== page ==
Ultimately, I think it’s also important to acknowledge that the effects of ice are temporary, that using it can create a considerable reduction in pain for a while.


Resume Pickleball with a Limp (Don’t!): I’ve seen so many people go back out on the courts when it’s clear that they’re still injured. I 100% have the pickleball bug too, guys, believe me. But it just isn’t worth it. Being able to resume walking normally is one of the earlier milestones of healing, and you’re just setting yourself up for a re-injury (which is usually worse than the initial one) if you resume play too soon. Additionally, the swelling and pain should be gone.


Gentle Motion Exercises (Do): Motion exercises have two major benefits after a calf strain. First, the pumping effect created by the tightening and relaxing of our leg muscles actually helps quite a bit with reducing swelling. Secondly, it’s pretty common for people to experience a loss of ankle motion following a calf strain (mostly in the letting-your-foot-off-a-gas-pedal motion). Even though they’re about as exciting as watching paint dry, gentle exercises such as ankle pumps and ankle circles can help with this substantially.


Motion exercises are especially good to do when you’re about to get up and walk. Just that little bit of a warmup and flexibility gain can make the initial footsteps a lot less painful and awkward.

Aggressive Stretching (Don’t): Many people believe in the notion of ‘no pain no gain,’ but this really doesn’t apply in the early stages following a calf strain. It’s important to respect the fact that calf strains are often an overstretching injury - by stretching aggressively, you risk causing further injury to the area, and may also be triggering the surrounding musculature to reflexively tighten even more. A bit of discomfort with movement after a new injury is typical, but if you’re pushing things to the point that you’re making yourself howl in pain, you’re likely doing much more harm than good.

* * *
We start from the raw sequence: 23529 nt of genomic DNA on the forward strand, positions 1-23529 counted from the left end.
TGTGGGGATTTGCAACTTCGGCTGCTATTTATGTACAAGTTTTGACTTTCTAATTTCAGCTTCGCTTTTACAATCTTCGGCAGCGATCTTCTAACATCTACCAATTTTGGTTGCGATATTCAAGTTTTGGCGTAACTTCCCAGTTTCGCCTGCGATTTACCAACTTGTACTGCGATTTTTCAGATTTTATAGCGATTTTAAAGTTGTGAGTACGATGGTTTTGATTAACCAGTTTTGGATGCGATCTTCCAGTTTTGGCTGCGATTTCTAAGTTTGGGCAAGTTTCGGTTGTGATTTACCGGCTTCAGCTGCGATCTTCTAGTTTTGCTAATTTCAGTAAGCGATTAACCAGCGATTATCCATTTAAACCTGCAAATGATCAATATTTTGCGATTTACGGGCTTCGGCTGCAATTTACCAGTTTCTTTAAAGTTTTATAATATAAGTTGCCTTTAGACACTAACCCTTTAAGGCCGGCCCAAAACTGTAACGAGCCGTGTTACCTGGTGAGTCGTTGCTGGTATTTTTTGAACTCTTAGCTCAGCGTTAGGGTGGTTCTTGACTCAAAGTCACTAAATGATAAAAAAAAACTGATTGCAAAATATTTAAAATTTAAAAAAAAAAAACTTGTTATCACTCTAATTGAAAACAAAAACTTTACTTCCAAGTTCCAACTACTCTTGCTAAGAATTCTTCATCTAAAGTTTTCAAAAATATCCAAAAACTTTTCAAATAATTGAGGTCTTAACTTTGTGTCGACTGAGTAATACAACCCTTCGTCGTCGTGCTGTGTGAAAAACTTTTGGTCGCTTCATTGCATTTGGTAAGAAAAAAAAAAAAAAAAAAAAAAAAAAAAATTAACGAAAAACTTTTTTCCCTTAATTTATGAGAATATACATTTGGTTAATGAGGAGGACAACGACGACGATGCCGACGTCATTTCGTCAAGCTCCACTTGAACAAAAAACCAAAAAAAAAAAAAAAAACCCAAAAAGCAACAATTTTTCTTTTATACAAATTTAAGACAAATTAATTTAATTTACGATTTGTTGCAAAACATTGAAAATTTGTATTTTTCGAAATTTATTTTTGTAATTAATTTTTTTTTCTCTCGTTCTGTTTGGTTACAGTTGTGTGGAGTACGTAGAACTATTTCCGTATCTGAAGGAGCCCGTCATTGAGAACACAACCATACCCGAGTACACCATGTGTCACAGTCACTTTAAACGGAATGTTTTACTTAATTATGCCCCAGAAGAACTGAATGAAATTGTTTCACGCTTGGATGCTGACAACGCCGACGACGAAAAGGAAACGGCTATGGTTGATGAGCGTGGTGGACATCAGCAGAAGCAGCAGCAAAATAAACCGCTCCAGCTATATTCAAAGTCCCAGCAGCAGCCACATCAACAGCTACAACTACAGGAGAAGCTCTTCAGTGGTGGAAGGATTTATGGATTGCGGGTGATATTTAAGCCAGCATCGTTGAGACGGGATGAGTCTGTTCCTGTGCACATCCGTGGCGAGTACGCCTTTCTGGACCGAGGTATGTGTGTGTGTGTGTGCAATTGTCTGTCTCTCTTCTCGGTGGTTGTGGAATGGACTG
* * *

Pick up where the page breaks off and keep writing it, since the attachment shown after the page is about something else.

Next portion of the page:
Elevate (Do): Similar to compression, elevating your leg can be quite helpful for reducing swelling. Ideally, you want your calf to be above the level of your heart.


Apply Heat (Don’t): During the early stages of healing, your body is already creating inflammation as part of the healing process. Though inflammation is not the enemy, applying heat to the injured area will further increase blood flow and swelling, and this can lead to higher pain levels and more difficulty with moving around.


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Once a player makes it out of the early stage of injury, they’re well on the road to recovery. Depending on each person’s specific injury severity and needs, treatment plans may differ from one person to the next. But ultimately, players should be able to walk, put their weight on the affected leg, and replicate pickleball specific movements without pain or an increase in swelling before they get out there and play a real game.


I’m a big proponent of doing dinking games and drills as an initial return to play transition, just because you’ll be moving around a little less aggressively.


Unlike myself, I hope that you never find yourself needing to use the above advice on calf strains. However, injuries happen, and nobody is immune. It doesn’t always take ‘doing something stupid’ or even large or aggressive movements to get hurt.


Happy pickleballing my friends, and I hope to be back out there on the courts soon!


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Here at Serendipity Physical Therapy and Wellness, I’m well versed in working with pickleball players to treat issues such as calf injuries. I also provide wellness services to help players improve their game, provide guidance on injury prevention, and reduce aches and pains that can impact performance.


If you’re new, you can check out more of my advice and content here: https://www.serendipityptw.com/blog.


If there is anything I can help you with, or you have questions, please give me a call at (239) 232-8155, or send me an email at Contact@SerendipityPTW.com. I would love to see how I can help get you moving at your best!